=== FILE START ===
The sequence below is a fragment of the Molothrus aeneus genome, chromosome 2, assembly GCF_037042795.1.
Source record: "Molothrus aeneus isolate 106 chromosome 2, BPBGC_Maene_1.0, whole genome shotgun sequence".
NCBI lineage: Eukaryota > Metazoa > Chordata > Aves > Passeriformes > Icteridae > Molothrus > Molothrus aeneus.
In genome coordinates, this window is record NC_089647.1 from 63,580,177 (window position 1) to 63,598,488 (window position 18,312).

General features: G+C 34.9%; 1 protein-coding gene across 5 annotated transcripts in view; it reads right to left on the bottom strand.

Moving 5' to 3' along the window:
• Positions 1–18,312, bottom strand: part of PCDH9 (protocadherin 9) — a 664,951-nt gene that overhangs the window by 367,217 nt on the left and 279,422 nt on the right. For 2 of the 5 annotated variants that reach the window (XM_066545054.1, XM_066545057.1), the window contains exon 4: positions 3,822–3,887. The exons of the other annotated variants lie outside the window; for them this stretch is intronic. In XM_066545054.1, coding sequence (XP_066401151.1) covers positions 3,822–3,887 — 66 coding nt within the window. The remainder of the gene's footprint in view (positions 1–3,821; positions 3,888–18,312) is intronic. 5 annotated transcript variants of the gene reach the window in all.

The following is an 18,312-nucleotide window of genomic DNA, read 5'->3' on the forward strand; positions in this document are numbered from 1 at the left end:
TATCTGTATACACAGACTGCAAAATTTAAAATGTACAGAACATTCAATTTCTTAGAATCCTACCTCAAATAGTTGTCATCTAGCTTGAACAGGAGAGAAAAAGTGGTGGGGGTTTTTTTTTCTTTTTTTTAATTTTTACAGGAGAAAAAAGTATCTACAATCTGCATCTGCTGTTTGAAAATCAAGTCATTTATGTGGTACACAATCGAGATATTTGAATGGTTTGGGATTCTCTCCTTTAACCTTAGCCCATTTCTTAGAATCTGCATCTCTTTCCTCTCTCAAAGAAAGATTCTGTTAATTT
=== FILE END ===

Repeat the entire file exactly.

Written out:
The sequence below is a fragment of the Molothrus aeneus genome, chromosome 2, assembly GCF_037042795.1.
Source record: "Molothrus aeneus isolate 106 chromosome 2, BPBGC_Maene_1.0, whole genome shotgun sequence".
NCBI lineage: Eukaryota > Metazoa > Chordata > Aves > Passeriformes > Icteridae > Molothrus > Molothrus aeneus.
In genome coordinates, this window is record NC_089647.1 from 63,580,177 (window position 1) to 63,598,488 (window position 18,312).

General features: G+C 34.9%; 1 protein-coding gene across 5 annotated transcripts in view; it reads right to left on the bottom strand.

Moving 5' to 3' along the window:
• Positions 1–18,312, bottom strand: part of PCDH9 (protocadherin 9) — a 664,951-nt gene that overhangs the window by 367,217 nt on the left and 279,422 nt on the right. For 2 of the 5 annotated variants that reach the window (XM_066545054.1, XM_066545057.1), the window contains exon 4: positions 3,822–3,887. The exons of the other annotated variants lie outside the window; for them this stretch is intronic. In XM_066545054.1, coding sequence (XP_066401151.1) covers positions 3,822–3,887 — 66 coding nt within the window. The remainder of the gene's footprint in view (positions 1–3,821; positions 3,888–18,312) is intronic. 5 annotated transcript variants of the gene reach the window in all.

The following is an 18,312-nucleotide window of genomic DNA, read 5'->3' on the forward strand; positions in this document are numbered from 1 at the left end:
TATCTGTATACACAGACTGCAAAATTTAAAATGTACAGAACATTCAATTTCTTAGAATCCTACCTCAAATAGTTGTCATCTAGCTTGAACAGGAGAGAAAAAGTGGTGGGGGTTTTTTTTTCTTTTTTTTAATTTTTACAGGAGAAAAAAGTATCTACAATCTGCATCTGCTGTTTGAAAATCAAGTCATTTATGTGGTACACAATCGAGATATTTGAATGGTTTGGGATTCTCTCCTTTAACCTTAGCCCATTTCTTAGAATCTGCATCTCTTTCCTCTCTCAAAGAAAGATTCTGTTAATTT